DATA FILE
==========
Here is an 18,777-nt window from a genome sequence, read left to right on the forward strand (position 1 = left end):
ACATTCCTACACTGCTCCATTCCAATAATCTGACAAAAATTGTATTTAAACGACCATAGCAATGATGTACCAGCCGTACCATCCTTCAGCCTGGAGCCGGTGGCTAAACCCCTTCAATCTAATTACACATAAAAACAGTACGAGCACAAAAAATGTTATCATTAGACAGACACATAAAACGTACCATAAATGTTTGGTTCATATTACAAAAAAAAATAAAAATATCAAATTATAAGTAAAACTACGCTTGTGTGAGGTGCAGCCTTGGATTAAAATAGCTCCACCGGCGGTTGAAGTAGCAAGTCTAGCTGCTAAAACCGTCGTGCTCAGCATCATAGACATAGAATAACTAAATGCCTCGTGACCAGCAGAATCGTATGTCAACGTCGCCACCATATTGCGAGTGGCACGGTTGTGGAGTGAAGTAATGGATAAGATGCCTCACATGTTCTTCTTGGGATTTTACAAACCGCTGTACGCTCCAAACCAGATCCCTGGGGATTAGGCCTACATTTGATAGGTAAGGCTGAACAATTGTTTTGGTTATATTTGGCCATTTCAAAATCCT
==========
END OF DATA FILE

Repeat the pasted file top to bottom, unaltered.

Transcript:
Here is an 18,777-nt window from a genome sequence, read left to right on the forward strand (position 1 = left end):
ACATTCCTACACTGCTCCATTCCAATAATCTGACAAAAATTGTATTTAAACGACCATAGCAATGATGTACCAGCCGTACCATCCTTCAGCCTGGAGCCGGTGGCTAAACCCCTTCAATCTAATTACACATAAAAACAGTACGAGCACAAAAAATGTTATCATTAGACAGACACATAAAACGTACCATAAATGTTTGGTTCATATTACAAAAAAAAATAAAAATATCAAATTATAAGTAAAACTACGCTTGTGTGAGGTGCAGCCTTGGATTAAAATAGCTCCACCGGCGGTTGAAGTAGCAAGTCTAGCTGCTAAAACCGTCGTGCTCAGCATCATAGACATAGAATAACTAAATGCCTCGTGACCAGCAGAATCGTATGTCAACGTCGCCACCATATTGCGAGTGGCACGGTTGTGGAGTGAAGTAATGGATAAGATGCCTCACATGTTCTTCTTGGGATTTTACAAACCGCTGTACGCTCCAAACCAGATCCCTGGGGATTAGGCCTACATTTGATAGGTAAGGCTGAACAATTGTTTTGGTTATATTTGGCCATTTCAAAATCCT